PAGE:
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Lilly presses on with breast cancer study despite setback

CDK 4/6 inhibitor abemaciclib shows disappointing results in phase III trial

Eli Lilly 

Eli Lilly's CDK 4/6 inhibitor abemaciclib failed to hit interim objectives in an ongoing phase III breast cancer trial, but the company has decided to push on with the project.

An interim analysis of the MONARCH 2 results carried out by the trial's data monitoring committee revealed that the drug appeared to be safe but failed to meet efficacy targets, with Lilly saying it will continue the trial to its conclusion in the first half of 2017.

Abemaciclib was being tested alongside AstraZeneca's hormonal therapy Faslodex (fulvestrant) as a first-line treatment for women with hormone-receptor-positive (HR+), human epidermal growth factor receptor 2-negative (HER2-) locally advanced or metastatic breast cancer.

Richard Gaynor, senior vice president of product development and medical affairs for Lilly's oncology, said: "We remain optimistic that treatment with abemaciclib, in combination with fulvestrant could offer improved outcomes for patients."

Despite the optimism, a setback in the MONARCH 2 trial would be a boost for Pfizer - whose Ibrance (palbociclib) is currently the only CDK 4/6 inhibitor on the market - as well as other companies developing drugs in this class such as Novartis with ribociclib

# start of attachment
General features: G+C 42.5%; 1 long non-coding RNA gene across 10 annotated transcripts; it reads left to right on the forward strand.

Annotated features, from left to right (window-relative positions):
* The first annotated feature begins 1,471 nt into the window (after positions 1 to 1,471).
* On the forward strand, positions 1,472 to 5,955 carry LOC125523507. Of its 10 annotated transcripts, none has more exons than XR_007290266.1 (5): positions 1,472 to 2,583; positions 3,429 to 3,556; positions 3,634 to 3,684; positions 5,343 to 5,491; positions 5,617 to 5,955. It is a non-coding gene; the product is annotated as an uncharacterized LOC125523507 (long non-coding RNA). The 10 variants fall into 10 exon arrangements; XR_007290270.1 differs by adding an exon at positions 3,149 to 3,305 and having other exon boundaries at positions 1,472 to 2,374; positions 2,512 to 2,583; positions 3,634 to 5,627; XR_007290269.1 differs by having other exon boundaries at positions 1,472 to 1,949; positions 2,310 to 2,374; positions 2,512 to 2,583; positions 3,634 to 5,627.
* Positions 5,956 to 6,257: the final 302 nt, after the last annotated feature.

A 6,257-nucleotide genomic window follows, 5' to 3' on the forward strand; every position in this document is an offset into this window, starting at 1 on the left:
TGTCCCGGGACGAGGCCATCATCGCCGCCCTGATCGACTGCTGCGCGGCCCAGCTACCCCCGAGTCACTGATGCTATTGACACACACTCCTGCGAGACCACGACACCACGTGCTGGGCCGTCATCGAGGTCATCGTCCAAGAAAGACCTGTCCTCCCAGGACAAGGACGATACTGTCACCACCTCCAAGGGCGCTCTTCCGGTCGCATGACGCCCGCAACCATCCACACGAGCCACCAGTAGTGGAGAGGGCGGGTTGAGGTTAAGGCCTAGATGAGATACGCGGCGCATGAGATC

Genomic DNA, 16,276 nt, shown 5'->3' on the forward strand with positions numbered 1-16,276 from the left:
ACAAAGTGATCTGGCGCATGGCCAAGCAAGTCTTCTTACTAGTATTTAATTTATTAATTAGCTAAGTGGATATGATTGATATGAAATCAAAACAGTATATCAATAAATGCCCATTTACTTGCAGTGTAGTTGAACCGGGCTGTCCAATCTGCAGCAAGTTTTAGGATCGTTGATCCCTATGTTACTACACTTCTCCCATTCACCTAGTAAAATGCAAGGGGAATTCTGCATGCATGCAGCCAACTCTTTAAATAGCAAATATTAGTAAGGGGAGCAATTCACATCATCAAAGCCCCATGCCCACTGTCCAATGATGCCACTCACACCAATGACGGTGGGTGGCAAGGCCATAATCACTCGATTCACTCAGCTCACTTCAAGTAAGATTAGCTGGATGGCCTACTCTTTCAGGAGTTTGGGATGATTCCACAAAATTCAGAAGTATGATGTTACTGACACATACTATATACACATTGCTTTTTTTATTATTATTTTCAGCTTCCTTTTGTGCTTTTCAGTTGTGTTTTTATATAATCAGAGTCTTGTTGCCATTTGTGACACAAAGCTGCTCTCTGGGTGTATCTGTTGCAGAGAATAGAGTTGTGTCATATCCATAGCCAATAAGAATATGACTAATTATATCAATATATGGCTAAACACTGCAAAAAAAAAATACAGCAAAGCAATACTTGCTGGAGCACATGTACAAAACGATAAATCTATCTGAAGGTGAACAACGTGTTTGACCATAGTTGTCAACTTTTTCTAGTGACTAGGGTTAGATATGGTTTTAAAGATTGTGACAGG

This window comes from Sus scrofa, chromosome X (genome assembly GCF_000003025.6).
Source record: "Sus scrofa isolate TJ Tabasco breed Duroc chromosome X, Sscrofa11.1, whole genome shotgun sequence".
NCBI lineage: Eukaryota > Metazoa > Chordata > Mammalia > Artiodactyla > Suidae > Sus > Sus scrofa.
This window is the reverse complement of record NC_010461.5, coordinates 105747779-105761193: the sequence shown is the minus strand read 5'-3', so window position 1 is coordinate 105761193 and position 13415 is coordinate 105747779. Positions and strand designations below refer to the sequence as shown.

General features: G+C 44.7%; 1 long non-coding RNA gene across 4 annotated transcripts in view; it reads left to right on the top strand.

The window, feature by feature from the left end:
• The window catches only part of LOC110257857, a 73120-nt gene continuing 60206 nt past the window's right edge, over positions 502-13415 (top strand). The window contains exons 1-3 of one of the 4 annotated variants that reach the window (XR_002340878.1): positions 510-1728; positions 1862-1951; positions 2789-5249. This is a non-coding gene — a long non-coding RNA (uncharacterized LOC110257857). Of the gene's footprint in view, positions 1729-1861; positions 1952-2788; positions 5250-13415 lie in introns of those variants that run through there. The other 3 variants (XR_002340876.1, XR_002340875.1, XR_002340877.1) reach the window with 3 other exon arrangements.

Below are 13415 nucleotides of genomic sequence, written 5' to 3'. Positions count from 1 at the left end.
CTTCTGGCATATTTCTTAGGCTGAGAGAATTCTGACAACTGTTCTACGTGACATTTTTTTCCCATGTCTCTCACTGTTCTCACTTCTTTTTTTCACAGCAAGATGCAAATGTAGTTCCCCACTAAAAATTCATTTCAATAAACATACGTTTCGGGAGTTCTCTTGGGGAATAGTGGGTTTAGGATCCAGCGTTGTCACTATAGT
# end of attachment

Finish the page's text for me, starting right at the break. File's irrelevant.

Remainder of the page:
Ibrance has seen sales accelerate since its launch last year - with sales of $942m in the first half of the year already surging ahead of the $723m it made in 2015. 

Clinicians have predicted that Ibrance could change the way HR+/HER2- breast cancer is treated, with analysts predicting that the CDK 4/6 inhibitor class as a whole could eventually hit $10bn in peak annual sales.

Lilly said it still hopes to file for regulatory approval of abemaciclib based on the results of the MONARCH 1 trial, which were reported at the American Society of Clinical Oncology (ASCO) meeting earlier this year.

This study looked at the value of abemaciclib as a single agent in women with refractory metastatic breast cancer, whose disease had progressed following multiple prior treatments, including chemotherapy, and revealed a significant increase in progression-free survival.

Lilly had previously indicated it would submit MONARCH 1 data to the FDA shortly after the interim MONARCH 2 readout, but said it would now "await further data and continue to work with the FDA to inform its submission plan for single-agent abemaciclib".

Article by
Phil Taylor

11th August 2016

From: Research

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